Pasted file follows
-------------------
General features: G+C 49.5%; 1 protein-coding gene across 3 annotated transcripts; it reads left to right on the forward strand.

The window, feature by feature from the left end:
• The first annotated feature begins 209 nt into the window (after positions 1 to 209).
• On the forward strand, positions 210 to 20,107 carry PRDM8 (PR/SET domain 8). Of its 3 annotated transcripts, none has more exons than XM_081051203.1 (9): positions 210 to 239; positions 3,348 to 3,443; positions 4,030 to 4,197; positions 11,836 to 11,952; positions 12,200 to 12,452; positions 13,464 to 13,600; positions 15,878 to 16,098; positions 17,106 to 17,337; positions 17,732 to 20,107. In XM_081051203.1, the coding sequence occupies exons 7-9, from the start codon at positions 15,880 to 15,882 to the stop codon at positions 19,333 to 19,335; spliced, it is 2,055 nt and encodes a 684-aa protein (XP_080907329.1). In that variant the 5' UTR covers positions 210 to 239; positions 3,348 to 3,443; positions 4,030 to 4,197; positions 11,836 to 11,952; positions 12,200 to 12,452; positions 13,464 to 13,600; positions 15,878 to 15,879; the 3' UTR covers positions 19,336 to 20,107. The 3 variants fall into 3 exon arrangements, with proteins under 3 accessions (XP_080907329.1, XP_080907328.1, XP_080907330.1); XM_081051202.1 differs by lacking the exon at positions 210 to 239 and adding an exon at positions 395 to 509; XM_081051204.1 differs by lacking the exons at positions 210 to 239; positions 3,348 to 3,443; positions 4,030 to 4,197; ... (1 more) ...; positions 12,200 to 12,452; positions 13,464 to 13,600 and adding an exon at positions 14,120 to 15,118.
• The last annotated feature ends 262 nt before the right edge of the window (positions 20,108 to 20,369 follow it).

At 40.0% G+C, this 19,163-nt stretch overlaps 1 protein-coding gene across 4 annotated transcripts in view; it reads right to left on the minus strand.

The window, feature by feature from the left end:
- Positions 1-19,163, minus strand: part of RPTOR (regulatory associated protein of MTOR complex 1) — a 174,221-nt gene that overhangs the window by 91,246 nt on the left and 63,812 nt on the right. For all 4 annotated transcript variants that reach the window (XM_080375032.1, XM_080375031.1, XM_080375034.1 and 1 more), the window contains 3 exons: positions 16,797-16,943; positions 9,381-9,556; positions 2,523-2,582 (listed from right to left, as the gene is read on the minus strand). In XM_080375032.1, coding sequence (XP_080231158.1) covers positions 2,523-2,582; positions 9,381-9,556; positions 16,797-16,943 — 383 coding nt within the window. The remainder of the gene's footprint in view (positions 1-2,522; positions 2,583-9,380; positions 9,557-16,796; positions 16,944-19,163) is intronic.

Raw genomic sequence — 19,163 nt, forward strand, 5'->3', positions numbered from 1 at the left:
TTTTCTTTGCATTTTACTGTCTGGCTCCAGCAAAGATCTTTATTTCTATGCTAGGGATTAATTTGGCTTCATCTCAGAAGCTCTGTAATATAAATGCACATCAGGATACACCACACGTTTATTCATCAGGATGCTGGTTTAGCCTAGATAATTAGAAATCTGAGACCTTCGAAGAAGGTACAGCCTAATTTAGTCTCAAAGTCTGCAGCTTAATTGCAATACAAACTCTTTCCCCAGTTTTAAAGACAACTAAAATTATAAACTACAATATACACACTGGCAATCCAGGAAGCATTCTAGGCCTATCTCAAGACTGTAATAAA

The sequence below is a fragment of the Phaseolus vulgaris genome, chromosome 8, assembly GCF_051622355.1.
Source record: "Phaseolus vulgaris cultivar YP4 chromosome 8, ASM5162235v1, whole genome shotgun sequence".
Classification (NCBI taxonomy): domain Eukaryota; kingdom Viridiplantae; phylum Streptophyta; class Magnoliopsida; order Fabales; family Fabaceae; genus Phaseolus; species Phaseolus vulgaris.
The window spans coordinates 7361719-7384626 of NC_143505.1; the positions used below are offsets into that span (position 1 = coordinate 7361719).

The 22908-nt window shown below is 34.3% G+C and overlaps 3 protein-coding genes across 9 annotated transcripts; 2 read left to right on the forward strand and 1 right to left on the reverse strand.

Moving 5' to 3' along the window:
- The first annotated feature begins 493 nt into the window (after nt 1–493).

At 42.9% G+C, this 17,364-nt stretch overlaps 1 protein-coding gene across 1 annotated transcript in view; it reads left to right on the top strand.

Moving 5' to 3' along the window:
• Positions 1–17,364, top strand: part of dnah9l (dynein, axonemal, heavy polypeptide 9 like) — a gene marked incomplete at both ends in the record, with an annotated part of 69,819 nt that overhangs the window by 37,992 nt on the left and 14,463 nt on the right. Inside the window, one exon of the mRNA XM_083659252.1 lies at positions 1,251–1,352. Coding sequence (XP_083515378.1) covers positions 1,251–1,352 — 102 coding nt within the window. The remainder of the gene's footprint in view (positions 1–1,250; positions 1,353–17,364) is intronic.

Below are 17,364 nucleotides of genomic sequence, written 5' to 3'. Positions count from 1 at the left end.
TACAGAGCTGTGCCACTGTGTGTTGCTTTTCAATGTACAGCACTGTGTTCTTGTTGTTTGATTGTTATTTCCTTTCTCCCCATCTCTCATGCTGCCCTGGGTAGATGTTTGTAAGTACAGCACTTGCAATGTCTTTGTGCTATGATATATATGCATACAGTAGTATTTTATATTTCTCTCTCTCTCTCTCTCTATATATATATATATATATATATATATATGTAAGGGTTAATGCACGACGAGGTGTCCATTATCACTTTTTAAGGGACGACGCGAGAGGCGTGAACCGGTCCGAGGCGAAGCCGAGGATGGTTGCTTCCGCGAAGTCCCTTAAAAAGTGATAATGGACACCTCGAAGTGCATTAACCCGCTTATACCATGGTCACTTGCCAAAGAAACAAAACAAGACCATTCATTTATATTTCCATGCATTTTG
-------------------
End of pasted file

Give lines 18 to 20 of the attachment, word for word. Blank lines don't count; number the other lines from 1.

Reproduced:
At 42.9% G+C, this 17,364-nt stretch overlaps 1 protein-coding gene across 1 annotated transcript in view; it reads left to right on the top strand.

Moving 5' to 3' along the window:
• Positions 1–17,364, top strand: part of dnah9l (dynein, axonemal, heavy polypeptide 9 like) — a gene marked incomplete at both ends in the record, with an annotated part of 69,819 nt that overhangs the window by 37,992 nt on the left and 14,463 nt on the right. Inside the window, one exon of the mRNA XM_083659252.1 lies at positions 1,251–1,352. Coding sequence (XP_083515378.1) covers positions 1,251–1,352 — 102 coding nt within the window. The remainder of the gene's footprint in view (positions 1–1,250; positions 1,353–17,364) is intronic.